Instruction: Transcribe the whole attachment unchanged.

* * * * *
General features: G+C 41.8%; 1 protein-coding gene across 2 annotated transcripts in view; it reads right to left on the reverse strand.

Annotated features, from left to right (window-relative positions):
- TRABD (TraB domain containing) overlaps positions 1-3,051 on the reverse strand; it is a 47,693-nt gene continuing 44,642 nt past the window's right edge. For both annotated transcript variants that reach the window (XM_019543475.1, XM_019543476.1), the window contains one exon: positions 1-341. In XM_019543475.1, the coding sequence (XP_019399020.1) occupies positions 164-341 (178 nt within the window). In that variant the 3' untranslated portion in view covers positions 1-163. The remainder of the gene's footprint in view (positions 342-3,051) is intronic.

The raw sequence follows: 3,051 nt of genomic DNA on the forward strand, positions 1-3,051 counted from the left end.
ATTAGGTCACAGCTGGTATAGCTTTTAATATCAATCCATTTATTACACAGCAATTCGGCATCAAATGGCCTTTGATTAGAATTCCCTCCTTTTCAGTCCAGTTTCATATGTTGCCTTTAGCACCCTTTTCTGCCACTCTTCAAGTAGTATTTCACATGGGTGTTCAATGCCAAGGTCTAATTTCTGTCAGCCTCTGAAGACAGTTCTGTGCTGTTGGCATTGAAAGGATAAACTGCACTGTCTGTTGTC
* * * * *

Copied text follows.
General features: G+C 41.8%; 1 protein-coding gene across 2 annotated transcripts in view; it reads right to left on the reverse strand.

Annotated features, from left to right (window-relative positions):
- TRABD (TraB domain containing) overlaps positions 1-3,051 on the reverse strand; it is a 47,693-nt gene continuing 44,642 nt past the window's right edge. For both annotated transcript variants that reach the window (XM_019543475.1, XM_019543476.1), the window contains one exon: positions 1-341. In XM_019543475.1, the coding sequence (XP_019399020.1) occupies positions 164-341 (178 nt within the window). In that variant the 3' untranslated portion in view covers positions 1-163. The remainder of the gene's footprint in view (positions 342-3,051) is intronic.

The raw sequence follows: 3,051 nt of genomic DNA on the forward strand, positions 1-3,051 counted from the left end.
ATTAGGTCACAGCTGGTATAGCTTTTAATATCAATCCATTTATTACACAGCAATTCGGCATCAAATGGCCTTTGATTAGAATTCCCTCCTTTTCAGTCCAGTTTCATATGTTGCCTTTAGCACCCTTTTCTGCCACTCTTCAAGTAGTATTTCACATGGGTGTTCAATGCCAAGGTCTAATTTCTGTCAGCCTCTGAAGACAGTTCTGTGCTGTTGGCATTGAAAGGATAAACTGCACTGTCTGTTGTC